It could be worse, though. I could have rewritten the lyrics for “The Little Drummer Boy” instead.

I would like also to apologize to all of you who now have “The Little Drummer Boy” stuck in your head.

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Let Me Tell You Why So Many Women Were Elected

Let Me Tell You Why So Many Women Were Elected

When my kids were in elementary school, they would take AR tests. AR was short for Accelerated Reading, and the idea was positive reinforcement. At any time a kid could take a quick comprehension test on a book that they had read. If they passed, they got points, and there were rewards for a certain number of points.
My daughter Natalina was an avid reader from an early age, and in first grade had accumulated quite a few AR points. One day she came home with a printout of an AR test in which she had gotten only one out of five questions right. My wife noticed it was for a book Natalina had read dozens of times.

She asked, “Sweetheart, what happened here? You know that book — how’d you miss so many questions?”

Natalina said, “My friend Justin was helping me take the test.” A brief pause. “Justin can’t read.”

My wife advised her that in the future it would be wise not to let Justin help her on AR tests.

So that’s my favorite example of mansplaining: when the desire to be knowledgeable supersedes actual knowledge.

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Vote!

Vote!

The truth is, I have lots more to say about the election next week. Lots and lots. Opinions, comments, bitter asides, personal observations. Oh, and advice. I have a tremendous amount of incredibly valuable advice!

If you’re looking for platitudes, I got your platitudes — from comforting and seemingly sympathetic to grossly unfair and downright patronizing. How about historical analysis? Or clever metaphors? Or a puzzle that’s actually a sardonic critique of the political establishment (but maybe is, wait for it, just a puzzle after all)!

I could go on. I want to go on! Those of you familiar with my often wordy editorial cartooning style can attest to the fact that I sometimes do go on. But the only truly important thing I have to say this week is: vote. Please vote.

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Playing the Healthcare Game

Playing the Healthcare Game

Healthcare has been a hot topic on the campaign trail this year, nationally and in Michigan. This should come as no surprise — healthcare is highly relatable. We all need it, we all use it, we all hope for a high quality and low cost.

The problem then with treating healthcare as an election year topic is we lose that connection to how it affects us all. Instead of “we are all in this together, so let’s figure the best way forward,” it’s more, “we need to come to some agreement on pre-existing conditions, so let’s trade that for building a border wall.” Healthcare improvements get disconnected from what will actually improve healthcare.

And so it has gone in America, especially the past ten years.

In Michigan’s 2nd Congressional District, the whole reason Dr. Rob Davidson decided to run against incumbent Bill Huizenga was to reconnect us to a healthcare solution. Davidson is proposing Medicare for All. Huizenga is proposing, well, not that, which as near as I can tell is the Republican default answer to anything healthcare.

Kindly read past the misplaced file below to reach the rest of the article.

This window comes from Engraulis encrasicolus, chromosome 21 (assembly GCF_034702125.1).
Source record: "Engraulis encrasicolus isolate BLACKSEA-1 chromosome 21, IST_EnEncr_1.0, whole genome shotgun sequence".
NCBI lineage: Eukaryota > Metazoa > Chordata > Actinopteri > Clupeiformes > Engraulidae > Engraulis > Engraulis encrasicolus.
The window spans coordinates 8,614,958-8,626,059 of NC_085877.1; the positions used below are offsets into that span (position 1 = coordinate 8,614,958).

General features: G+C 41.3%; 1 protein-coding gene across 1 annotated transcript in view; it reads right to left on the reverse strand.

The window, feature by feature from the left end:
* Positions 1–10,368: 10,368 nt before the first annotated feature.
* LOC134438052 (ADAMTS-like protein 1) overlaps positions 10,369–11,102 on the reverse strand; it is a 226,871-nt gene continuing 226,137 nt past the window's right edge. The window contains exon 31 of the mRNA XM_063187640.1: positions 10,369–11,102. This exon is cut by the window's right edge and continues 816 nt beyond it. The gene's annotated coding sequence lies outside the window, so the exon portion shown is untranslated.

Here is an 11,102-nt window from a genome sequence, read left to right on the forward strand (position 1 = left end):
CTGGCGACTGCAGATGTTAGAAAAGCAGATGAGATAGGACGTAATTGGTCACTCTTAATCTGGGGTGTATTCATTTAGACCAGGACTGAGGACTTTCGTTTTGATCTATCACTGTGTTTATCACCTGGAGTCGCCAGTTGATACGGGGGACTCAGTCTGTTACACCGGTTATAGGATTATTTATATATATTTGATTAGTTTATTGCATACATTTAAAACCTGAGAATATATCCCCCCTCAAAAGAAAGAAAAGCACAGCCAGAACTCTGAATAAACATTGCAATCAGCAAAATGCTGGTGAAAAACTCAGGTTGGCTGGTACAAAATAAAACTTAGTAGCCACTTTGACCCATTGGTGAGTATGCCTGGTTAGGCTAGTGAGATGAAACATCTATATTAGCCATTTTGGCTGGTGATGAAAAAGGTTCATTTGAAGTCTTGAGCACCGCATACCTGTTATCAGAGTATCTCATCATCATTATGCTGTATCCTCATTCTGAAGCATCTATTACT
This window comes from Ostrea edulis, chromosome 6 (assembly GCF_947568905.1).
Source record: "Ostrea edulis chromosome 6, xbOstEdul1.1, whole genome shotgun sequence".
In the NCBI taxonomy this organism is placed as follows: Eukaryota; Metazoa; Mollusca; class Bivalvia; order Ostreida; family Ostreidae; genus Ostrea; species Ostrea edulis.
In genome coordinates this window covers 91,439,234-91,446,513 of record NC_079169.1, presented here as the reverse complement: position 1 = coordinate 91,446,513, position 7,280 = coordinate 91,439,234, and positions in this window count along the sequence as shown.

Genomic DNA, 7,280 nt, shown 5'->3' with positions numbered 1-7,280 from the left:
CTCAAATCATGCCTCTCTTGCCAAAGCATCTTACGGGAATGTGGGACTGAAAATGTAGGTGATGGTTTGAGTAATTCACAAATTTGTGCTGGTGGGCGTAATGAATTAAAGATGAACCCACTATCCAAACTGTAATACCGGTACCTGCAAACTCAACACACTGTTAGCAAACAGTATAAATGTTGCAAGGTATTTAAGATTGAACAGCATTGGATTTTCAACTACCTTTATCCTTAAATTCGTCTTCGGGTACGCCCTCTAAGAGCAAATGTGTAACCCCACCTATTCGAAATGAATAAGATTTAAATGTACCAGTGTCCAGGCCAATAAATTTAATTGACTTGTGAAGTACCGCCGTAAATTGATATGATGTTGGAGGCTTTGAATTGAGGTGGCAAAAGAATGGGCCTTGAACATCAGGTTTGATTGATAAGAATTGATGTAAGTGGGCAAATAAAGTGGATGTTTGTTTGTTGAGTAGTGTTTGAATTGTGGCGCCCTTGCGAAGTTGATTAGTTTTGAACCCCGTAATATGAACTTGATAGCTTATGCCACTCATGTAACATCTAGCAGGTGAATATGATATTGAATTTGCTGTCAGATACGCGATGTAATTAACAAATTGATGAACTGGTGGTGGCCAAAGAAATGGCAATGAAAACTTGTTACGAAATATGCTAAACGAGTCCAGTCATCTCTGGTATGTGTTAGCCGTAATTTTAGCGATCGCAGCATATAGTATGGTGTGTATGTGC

Good heavens Republicans, don’t you think it’s time to give us something to work with here?! Can you please offer something more substantial than an occasional “HSAs are nice”? We know you can do it — you guys came up with the whole Obamacare concept (before you decided to call it Obamacare and work against it).

So is Medicare for All (or some variant of universal health care) the answer? I dunno. I was at the Michigan Radio “Issues and Ales” event earlier this week and asked the panel if we were perhaps at some tipping point to move forward on universal healthcare. The consensus was “no.” Unfortunately, that’s my take, too. And I’m afraid until we do reach that tipping point, healthcare won’t be anything but a campaign issue.

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That Michael Ducarcass

That Michael Ducarcass

In our early years as a couple, my wife and I used to make a yearly visit to Pennsylvania to visit relatives — grandparents, great aunts and uncles. On one such visit in the fall of 1988, a post-dinner conversation turned to politics. Among the Sanka and Jell-O 3-2-1 Jello, opinions were expressed about the presidential candidates.

One of my aunts said, “I don’t like that Michael Ducarcass.” (His name, of course, is “Dukakis” but in a combination of her Pennsylvania Dutch accent and unfamiliarity with Greek names, it came out “Do-carcass.”) Why, I asked. “Because I don’t trust him after he dumped all that garbage into Boston Harbor.” That may sound like a non-sequitur now, but back then there was a TV attack ad very heavily implying that Michael Dukakis had, as Governor of Massachusetts, personally poured massive amounts of trash into Boston Harbor. It seemed kind of laughable. But it worked. And since that day, “That Michael Ducarcass” has been shorthand in our family for, “This attack ad is riddled with lies, but it’s probably gonna be effective.”

‘Tis the season for negative ads. Well, in truth they are never quite out of season. But late October, they are ubiquitous (the pumpkin-spice of advertisement flavors). And I’m fine with one candidate calling out another candidate’s shortcomings. (Especially if the funding source of the ad is transparent.) But when the negative get weaponized with lies and turns into an attack, that’s we should focus more on what we need, not what we fear.